At the time of this article, 11 out of 30 presenters have been found, with listeners tracking down clues left by presenters across their social media at a rapid clip. Charlie Hedges was the first to be found at a Tayto’s crisp factory in Northern Ireland after sharing an Instagram Story of herself outside the building’s four distinctive turrets (along with a picture of some potatoes). Meanwhile, Danny Howard and Pete Tong were tracked down because fans knew he had a DJ set in Ibiza, making it easier to track down the poolside photo he shared. Nat O’Leary and Dean McCullough had the most puzzle-heavy clue so far, with Nat’s Roman toga combining with Dean’s rugby gear directing listeners to the Caerleon Roman Fortress and Baths in Wales.

So far, the Giant Radio DJ Hunt has followed a similar flow: Radio 1 presenters (either alone or in groups) drop cryptic clues to their location in Instagram Stories, and listeners track down the clues. What makes the Giant Radio DJ Hunt so special is how leads and false starts are being documented, live on the radio.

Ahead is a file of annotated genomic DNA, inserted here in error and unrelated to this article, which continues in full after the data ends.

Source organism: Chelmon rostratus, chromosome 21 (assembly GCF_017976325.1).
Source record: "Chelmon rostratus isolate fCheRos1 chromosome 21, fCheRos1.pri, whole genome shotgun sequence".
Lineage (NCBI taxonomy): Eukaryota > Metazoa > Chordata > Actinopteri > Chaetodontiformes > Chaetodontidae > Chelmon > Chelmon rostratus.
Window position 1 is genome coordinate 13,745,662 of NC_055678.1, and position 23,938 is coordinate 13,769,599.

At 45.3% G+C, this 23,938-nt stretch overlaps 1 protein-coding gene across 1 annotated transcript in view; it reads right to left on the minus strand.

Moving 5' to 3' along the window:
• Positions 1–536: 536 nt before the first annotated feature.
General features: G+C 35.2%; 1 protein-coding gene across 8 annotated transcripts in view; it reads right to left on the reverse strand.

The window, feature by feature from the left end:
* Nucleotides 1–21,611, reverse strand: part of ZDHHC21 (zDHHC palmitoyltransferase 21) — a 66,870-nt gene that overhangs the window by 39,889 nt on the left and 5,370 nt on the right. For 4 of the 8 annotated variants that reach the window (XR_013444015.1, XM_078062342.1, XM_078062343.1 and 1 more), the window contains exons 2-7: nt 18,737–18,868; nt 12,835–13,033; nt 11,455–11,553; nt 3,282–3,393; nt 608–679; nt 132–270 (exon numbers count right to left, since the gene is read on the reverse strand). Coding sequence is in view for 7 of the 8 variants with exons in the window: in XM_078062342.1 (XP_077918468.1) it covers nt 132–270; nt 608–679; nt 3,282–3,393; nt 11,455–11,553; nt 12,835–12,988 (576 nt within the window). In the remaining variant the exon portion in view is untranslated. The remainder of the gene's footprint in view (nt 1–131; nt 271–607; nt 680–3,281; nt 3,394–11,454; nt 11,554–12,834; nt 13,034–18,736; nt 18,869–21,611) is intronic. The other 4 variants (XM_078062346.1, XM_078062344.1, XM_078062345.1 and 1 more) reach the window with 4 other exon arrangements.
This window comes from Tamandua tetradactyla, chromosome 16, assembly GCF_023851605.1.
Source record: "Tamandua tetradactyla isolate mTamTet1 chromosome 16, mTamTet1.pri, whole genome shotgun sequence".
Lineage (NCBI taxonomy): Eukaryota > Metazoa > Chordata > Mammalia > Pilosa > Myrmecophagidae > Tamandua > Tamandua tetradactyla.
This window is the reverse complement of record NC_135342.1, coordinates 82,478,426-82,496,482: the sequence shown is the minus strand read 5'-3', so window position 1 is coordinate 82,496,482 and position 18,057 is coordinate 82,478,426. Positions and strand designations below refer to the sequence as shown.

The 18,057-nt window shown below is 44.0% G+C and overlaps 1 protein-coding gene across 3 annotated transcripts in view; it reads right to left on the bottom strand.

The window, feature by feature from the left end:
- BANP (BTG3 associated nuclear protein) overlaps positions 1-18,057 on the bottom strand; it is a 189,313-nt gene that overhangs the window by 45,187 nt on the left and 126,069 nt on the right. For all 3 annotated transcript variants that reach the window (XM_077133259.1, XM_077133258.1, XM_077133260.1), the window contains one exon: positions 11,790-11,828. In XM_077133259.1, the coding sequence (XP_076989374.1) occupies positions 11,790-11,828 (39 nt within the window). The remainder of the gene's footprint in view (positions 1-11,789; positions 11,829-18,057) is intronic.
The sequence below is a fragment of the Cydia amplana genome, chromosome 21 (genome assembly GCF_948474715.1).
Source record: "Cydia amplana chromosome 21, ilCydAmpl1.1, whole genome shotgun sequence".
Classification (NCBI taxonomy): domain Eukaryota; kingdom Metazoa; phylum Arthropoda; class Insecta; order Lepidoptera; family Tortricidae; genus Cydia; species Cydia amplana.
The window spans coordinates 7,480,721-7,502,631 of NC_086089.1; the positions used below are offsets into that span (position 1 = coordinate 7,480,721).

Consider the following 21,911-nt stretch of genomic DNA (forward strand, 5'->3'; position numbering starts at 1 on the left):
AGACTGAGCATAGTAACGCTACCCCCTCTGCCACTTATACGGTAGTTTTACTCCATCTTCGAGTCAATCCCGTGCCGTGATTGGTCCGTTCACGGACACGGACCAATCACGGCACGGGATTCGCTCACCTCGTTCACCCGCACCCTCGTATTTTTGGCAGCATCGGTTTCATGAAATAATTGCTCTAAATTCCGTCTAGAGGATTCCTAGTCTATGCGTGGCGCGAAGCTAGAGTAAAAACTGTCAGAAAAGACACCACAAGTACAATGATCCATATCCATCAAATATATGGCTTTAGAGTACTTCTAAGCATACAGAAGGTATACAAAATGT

Greg James kindly gave up his WhatsApp number, allowing fans to message with updates on the leads they’re chasing and their progress through the hunt. Accordingly, that allows the show’s producers (who have not joined their fellow presenters on the run) to follow up and facilitate live interviews about the hunt’s progress. So when a listener traveled out to the Roman bath house in Bath, they were able to report that an employee at the bath house checked out the picture and recognized it as the bath in Carleon, live on air.

Highlights from the Hunt are being syndicated on Greg James’ All Day Breakfast podcast, and vicariously experiencing tales from the hunt make for scintillating listening even if you don’t dive into the hunt yourself.

Greg James assembling a giant jigsaw in the water. Image via BBC1 Radio